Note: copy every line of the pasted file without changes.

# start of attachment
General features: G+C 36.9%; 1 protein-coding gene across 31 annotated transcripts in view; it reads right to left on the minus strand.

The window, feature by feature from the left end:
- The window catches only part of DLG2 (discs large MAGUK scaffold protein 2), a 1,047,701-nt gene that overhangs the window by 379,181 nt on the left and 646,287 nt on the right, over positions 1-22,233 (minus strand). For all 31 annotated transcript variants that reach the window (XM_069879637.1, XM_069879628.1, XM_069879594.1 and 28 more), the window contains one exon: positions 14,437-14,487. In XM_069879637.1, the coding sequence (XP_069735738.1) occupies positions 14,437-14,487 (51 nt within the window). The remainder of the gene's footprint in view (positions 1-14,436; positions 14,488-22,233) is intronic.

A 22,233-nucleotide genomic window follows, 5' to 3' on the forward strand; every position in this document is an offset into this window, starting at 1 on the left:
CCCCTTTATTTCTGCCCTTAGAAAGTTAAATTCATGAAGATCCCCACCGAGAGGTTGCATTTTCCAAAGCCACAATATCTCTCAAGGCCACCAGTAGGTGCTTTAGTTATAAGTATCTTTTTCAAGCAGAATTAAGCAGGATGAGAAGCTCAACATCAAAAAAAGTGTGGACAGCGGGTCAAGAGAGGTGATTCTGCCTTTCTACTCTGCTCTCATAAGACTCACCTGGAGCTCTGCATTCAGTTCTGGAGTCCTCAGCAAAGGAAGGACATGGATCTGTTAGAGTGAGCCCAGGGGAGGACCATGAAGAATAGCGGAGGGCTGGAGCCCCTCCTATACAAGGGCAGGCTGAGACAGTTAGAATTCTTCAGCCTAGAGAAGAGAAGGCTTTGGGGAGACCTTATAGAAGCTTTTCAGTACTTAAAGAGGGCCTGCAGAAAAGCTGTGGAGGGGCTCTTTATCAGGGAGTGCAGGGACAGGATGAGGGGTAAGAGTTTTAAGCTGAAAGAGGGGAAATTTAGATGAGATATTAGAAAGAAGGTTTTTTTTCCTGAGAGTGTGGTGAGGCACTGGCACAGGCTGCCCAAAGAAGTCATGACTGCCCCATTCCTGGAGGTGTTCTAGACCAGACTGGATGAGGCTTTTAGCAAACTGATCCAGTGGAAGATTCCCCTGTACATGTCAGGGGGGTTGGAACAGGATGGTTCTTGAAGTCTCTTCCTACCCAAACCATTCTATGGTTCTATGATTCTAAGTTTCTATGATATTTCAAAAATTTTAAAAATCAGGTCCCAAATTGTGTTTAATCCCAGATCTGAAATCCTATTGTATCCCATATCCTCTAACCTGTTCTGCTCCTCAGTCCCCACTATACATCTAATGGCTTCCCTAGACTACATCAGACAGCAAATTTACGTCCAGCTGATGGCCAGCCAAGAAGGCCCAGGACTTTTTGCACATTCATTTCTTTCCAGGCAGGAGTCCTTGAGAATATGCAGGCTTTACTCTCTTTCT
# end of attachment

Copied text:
General features: G+C 36.9%; 1 protein-coding gene across 31 annotated transcripts in view; it reads right to left on the minus strand.

The window, feature by feature from the left end:
- The window catches only part of DLG2 (discs large MAGUK scaffold protein 2), a 1,047,701-nt gene that overhangs the window by 379,181 nt on the left and 646,287 nt on the right, over positions 1-22,233 (minus strand). For all 31 annotated transcript variants that reach the window (XM_069879637.1, XM_069879628.1, XM_069879594.1 and 28 more), the window contains one exon: positions 14,437-14,487. In XM_069879637.1, the coding sequence (XP_069735738.1) occupies positions 14,437-14,487 (51 nt within the window). The remainder of the gene's footprint in view (positions 1-14,436; positions 14,488-22,233) is intronic.

A 22,233-nucleotide genomic window follows, 5' to 3' on the forward strand; every position in this document is an offset into this window, starting at 1 on the left:
CCCCTTTATTTCTGCCCTTAGAAAGTTAAATTCATGAAGATCCCCACCGAGAGGTTGCATTTTCCAAAGCCACAATATCTCTCAAGGCCACCAGTAGGTGCTTTAGTTATAAGTATCTTTTTCAAGCAGAATTAAGCAGGATGAGAAGCTCAACATCAAAAAAAGTGTGGACAGCGGGTCAAGAGAGGTGATTCTGCCTTTCTACTCTGCTCTCATAAGACTCACCTGGAGCTCTGCATTCAGTTCTGGAGTCCTCAGCAAAGGAAGGACATGGATCTGTTAGAGTGAGCCCAGGGGAGGACCATGAAGAATAGCGGAGGGCTGGAGCCCCTCCTATACAAGGGCAGGCTGAGACAGTTAGAATTCTTCAGCCTAGAGAAGAGAAGGCTTTGGGGAGACCTTATAGAAGCTTTTCAGTACTTAAAGAGGGCCTGCAGAAAAGCTGTGGAGGGGCTCTTTATCAGGGAGTGCAGGGACAGGATGAGGGGTAAGAGTTTTAAGCTGAAAGAGGGGAAATTTAGATGAGATATTAGAAAGAAGGTTTTTTTTCCTGAGAGTGTGGTGAGGCACTGGCACAGGCTGCCCAAAGAAGTCATGACTGCCCCATTCCTGGAGGTGTTCTAGACCAGACTGGATGAGGCTTTTAGCAAACTGATCCAGTGGAAGATTCCCCTGTACATGTCAGGGGGGTTGGAACAGGATGGTTCTTGAAGTCTCTTCCTACCCAAACCATTCTATGGTTCTATGATTCTAAGTTTCTATGATATTTCAAAAATTTTAAAAATCAGGTCCCAAATTGTGTTTAATCCCAGATCTGAAATCCTATTGTATCCCATATCCTCTAACCTGTTCTGCTCCTCAGTCCCCACTATACATCTAATGGCTTCCCTAGACTACATCAGACAGCAAATTTACGTCCAGCTGATGGCCAGCCAAGAAGGCCCAGGACTTTTTGCACATTCATTTCTTTCCAGGCAGGAGTCCTTGAGAATATGCAGGCTTTACTCTCTTTCT